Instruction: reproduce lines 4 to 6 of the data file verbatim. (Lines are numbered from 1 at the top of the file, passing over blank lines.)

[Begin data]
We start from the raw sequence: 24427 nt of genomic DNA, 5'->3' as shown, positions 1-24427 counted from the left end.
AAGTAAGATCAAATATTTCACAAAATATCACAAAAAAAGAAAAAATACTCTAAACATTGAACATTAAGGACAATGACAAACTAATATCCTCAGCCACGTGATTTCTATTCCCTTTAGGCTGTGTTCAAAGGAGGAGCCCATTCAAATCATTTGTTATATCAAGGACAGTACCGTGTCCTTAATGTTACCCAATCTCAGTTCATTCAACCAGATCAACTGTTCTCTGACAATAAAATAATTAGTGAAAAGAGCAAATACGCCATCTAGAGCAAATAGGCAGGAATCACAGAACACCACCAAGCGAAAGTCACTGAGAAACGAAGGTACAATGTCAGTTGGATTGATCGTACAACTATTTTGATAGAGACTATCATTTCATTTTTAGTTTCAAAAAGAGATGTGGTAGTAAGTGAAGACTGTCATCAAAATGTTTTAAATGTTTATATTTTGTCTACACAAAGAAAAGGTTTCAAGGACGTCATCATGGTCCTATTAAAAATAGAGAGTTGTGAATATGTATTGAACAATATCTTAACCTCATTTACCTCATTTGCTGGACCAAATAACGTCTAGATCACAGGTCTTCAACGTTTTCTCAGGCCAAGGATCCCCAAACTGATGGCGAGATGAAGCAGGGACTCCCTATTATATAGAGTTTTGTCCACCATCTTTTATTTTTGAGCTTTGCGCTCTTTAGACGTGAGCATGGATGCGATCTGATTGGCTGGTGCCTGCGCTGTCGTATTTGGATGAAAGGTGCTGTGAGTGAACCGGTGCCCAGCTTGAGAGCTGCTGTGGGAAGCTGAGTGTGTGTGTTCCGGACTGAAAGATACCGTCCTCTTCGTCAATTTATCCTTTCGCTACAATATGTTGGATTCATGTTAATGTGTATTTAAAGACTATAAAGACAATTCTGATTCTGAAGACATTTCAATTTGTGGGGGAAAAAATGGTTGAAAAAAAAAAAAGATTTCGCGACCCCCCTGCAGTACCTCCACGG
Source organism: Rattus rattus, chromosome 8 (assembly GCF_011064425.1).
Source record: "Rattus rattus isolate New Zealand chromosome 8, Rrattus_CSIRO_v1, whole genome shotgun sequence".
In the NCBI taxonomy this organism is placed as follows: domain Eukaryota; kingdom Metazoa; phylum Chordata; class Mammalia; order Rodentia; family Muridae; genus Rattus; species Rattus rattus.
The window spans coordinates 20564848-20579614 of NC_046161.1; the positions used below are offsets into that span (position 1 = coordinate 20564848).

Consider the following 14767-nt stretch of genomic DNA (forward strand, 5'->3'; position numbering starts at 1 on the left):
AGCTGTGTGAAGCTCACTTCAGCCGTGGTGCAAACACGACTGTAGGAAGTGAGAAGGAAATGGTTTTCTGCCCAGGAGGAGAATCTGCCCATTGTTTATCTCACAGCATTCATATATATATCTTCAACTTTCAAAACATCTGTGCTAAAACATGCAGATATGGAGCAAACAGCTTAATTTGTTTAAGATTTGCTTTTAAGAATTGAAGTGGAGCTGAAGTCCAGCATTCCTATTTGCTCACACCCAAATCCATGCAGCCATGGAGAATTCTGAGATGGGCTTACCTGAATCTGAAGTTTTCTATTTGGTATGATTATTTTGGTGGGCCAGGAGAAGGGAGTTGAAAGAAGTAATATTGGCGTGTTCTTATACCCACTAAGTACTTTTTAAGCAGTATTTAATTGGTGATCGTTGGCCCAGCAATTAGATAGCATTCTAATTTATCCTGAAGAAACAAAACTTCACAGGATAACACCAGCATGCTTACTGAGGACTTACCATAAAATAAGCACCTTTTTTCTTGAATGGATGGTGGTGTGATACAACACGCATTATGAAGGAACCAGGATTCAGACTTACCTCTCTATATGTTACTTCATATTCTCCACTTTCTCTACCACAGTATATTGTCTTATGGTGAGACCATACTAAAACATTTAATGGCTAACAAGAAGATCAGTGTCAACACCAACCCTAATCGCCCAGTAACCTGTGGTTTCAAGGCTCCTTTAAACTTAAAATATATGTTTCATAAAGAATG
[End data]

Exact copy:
Source record: "Rattus rattus isolate New Zealand chromosome 8, Rrattus_CSIRO_v1, whole genome shotgun sequence".
In the NCBI taxonomy this organism is placed as follows: domain Eukaryota; kingdom Metazoa; phylum Chordata; class Mammalia; order Rodentia; family Muridae; genus Rattus; species Rattus rattus.
The window spans coordinates 20564848-20579614 of NC_046161.1; the positions used below are offsets into that span (position 1 = coordinate 20564848).